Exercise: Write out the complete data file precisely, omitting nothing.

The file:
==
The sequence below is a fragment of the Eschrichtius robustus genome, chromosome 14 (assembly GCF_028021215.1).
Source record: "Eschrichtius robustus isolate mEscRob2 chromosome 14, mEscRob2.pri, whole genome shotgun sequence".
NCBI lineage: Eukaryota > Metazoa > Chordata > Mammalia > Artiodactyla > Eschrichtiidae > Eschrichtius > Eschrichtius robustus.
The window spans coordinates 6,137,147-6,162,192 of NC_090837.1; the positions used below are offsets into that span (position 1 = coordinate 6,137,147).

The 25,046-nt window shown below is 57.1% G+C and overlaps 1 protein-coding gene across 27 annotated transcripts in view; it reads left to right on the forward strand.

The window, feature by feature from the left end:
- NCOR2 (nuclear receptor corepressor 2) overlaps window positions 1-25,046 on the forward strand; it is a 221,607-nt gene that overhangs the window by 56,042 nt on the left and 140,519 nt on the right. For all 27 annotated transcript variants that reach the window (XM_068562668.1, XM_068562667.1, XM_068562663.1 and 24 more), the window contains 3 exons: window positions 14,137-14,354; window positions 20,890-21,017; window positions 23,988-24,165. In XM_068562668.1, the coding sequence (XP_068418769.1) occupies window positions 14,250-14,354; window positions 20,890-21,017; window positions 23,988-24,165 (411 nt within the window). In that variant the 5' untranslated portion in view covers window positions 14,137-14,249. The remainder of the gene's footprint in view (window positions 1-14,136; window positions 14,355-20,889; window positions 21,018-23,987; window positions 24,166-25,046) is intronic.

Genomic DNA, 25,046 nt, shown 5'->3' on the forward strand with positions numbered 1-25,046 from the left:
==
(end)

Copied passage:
The sequence below is a fragment of the Eschrichtius robustus genome, chromosome 14 (assembly GCF_028021215.1).
Source record: "Eschrichtius robustus isolate mEscRob2 chromosome 14, mEscRob2.pri, whole genome shotgun sequence".
NCBI lineage: Eukaryota > Metazoa > Chordata > Mammalia > Artiodactyla > Eschrichtiidae > Eschrichtius > Eschrichtius robustus.
The window spans coordinates 6,137,147-6,162,192 of NC_090837.1; the positions used below are offsets into that span (position 1 = coordinate 6,137,147).

The 25,046-nt window shown below is 57.1% G+C and overlaps 1 protein-coding gene across 27 annotated transcripts in view; it reads left to right on the forward strand.

The window, feature by feature from the left end:
- NCOR2 (nuclear receptor corepressor 2) overlaps window positions 1-25,046 on the forward strand; it is a 221,607-nt gene that overhangs the window by 56,042 nt on the left and 140,519 nt on the right. For all 27 annotated transcript variants that reach the window (XM_068562668.1, XM_068562667.1, XM_068562663.1 and 24 more), the window contains 3 exons: window positions 14,137-14,354; window positions 20,890-21,017; window positions 23,988-24,165. In XM_068562668.1, the coding sequence (XP_068418769.1) occupies window positions 14,250-14,354; window positions 20,890-21,017; window positions 23,988-24,165 (411 nt within the window). In that variant the 5' untranslated portion in view covers window positions 14,137-14,249. The remainder of the gene's footprint in view (window positions 1-14,136; window positions 14,355-20,889; window positions 21,018-23,987; window positions 24,166-25,046) is intronic.

Genomic DNA, 25,046 nt, shown 5'->3' on the forward strand with positions numbered 1-25,046 from the left: